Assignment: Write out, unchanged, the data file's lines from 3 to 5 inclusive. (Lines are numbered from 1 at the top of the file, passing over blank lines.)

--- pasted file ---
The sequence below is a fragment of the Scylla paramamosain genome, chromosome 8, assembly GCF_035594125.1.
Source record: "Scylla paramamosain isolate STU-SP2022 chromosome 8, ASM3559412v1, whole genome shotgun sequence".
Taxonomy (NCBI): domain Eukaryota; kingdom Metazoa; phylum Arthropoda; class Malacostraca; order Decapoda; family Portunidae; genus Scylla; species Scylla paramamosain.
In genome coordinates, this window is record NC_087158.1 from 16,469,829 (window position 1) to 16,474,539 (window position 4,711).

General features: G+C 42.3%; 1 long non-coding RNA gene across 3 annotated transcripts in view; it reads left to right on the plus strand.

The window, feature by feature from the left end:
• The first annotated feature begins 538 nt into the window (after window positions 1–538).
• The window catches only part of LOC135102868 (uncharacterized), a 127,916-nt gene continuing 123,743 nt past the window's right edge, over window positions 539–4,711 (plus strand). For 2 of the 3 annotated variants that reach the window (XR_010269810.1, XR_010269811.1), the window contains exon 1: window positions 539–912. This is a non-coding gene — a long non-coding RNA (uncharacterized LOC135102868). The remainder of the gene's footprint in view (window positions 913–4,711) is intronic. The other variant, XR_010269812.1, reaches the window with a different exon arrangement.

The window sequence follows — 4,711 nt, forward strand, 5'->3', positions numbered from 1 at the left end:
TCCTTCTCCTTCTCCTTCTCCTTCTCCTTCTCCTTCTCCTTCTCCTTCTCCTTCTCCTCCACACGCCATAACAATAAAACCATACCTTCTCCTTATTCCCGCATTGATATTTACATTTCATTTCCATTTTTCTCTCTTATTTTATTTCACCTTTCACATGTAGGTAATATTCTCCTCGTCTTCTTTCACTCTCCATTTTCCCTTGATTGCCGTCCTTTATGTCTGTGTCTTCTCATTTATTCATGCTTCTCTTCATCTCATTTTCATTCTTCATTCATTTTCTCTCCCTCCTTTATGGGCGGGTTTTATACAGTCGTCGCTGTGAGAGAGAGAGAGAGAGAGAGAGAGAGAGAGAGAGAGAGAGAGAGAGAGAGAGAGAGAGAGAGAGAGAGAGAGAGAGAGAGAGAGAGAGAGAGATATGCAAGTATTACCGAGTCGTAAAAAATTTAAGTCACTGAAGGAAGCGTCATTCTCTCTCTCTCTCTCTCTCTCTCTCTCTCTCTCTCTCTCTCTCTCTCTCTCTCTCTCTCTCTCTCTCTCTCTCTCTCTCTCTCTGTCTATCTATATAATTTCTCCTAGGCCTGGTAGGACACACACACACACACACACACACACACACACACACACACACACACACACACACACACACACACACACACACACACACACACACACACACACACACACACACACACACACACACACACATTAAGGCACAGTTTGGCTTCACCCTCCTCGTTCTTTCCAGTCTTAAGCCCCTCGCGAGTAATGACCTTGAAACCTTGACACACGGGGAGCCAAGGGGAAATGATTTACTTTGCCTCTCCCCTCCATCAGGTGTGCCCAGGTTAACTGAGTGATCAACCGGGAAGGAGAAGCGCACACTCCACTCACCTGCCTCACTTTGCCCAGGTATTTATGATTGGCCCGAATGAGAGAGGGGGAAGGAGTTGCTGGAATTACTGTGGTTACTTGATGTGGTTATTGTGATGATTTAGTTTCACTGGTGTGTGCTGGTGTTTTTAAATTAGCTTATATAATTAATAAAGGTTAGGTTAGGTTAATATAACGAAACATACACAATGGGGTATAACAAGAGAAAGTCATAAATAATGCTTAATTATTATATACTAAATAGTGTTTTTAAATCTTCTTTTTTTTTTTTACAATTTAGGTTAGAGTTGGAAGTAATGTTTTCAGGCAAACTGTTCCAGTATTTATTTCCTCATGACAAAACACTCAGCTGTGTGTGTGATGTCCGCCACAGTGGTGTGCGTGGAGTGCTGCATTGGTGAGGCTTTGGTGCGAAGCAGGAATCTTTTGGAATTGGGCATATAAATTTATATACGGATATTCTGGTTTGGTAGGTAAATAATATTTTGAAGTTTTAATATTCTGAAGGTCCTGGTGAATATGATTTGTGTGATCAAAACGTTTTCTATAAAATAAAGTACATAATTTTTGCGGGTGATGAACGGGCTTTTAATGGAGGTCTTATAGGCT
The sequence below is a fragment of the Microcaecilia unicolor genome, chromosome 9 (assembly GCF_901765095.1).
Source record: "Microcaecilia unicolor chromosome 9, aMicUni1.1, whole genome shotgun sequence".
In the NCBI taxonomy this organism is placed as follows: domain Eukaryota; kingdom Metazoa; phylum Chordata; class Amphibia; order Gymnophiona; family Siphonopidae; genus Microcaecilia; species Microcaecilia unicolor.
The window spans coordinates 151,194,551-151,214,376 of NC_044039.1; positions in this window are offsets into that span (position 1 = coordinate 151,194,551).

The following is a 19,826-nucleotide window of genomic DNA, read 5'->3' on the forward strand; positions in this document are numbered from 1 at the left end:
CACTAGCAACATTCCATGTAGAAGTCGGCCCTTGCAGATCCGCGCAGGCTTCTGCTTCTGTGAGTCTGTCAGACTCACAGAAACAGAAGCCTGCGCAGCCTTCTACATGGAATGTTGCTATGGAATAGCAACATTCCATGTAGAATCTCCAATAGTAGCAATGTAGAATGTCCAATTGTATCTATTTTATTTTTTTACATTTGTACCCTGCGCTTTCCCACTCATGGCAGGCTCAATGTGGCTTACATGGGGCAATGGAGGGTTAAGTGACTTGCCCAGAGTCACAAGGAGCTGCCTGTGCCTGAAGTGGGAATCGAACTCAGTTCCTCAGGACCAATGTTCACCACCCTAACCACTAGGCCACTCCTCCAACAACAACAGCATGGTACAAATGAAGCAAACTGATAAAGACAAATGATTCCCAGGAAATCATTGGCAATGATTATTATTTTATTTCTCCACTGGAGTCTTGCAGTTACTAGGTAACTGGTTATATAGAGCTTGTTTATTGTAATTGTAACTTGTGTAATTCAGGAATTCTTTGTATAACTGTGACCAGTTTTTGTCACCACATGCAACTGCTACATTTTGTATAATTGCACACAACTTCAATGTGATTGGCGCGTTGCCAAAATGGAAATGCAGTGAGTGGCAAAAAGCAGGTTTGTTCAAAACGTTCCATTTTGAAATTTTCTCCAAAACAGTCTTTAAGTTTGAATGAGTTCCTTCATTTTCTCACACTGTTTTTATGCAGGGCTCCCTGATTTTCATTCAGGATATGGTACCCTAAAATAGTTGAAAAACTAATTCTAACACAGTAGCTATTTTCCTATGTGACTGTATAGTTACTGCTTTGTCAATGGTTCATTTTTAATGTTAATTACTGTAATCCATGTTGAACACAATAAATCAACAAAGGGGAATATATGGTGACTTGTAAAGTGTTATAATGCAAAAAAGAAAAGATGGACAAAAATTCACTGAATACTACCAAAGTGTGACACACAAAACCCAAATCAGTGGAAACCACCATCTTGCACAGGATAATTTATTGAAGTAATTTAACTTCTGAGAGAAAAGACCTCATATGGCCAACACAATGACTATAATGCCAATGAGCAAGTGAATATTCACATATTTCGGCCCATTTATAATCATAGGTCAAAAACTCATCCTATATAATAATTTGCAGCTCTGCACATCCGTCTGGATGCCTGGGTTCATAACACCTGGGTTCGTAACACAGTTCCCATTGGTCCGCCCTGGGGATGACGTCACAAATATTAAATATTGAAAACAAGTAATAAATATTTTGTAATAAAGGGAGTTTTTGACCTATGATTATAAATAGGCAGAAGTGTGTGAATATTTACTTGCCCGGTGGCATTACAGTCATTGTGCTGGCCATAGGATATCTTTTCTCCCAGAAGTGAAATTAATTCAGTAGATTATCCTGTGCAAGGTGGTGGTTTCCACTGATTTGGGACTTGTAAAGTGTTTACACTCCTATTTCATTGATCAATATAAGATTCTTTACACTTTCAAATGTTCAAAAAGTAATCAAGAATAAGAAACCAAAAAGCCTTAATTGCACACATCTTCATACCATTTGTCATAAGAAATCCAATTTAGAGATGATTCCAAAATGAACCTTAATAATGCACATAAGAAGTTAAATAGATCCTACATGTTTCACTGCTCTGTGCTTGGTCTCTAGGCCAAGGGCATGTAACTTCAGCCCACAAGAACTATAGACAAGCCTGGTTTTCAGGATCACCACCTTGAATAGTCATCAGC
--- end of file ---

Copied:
Taxonomy (NCBI): domain Eukaryota; kingdom Metazoa; phylum Arthropoda; class Malacostraca; order Decapoda; family Portunidae; genus Scylla; species Scylla paramamosain.
In genome coordinates, this window is record NC_087158.1 from 16,469,829 (window position 1) to 16,474,539 (window position 4,711).

General features: G+C 42.3%; 1 long non-coding RNA gene across 3 annotated transcripts in view; it reads left to right on the plus strand.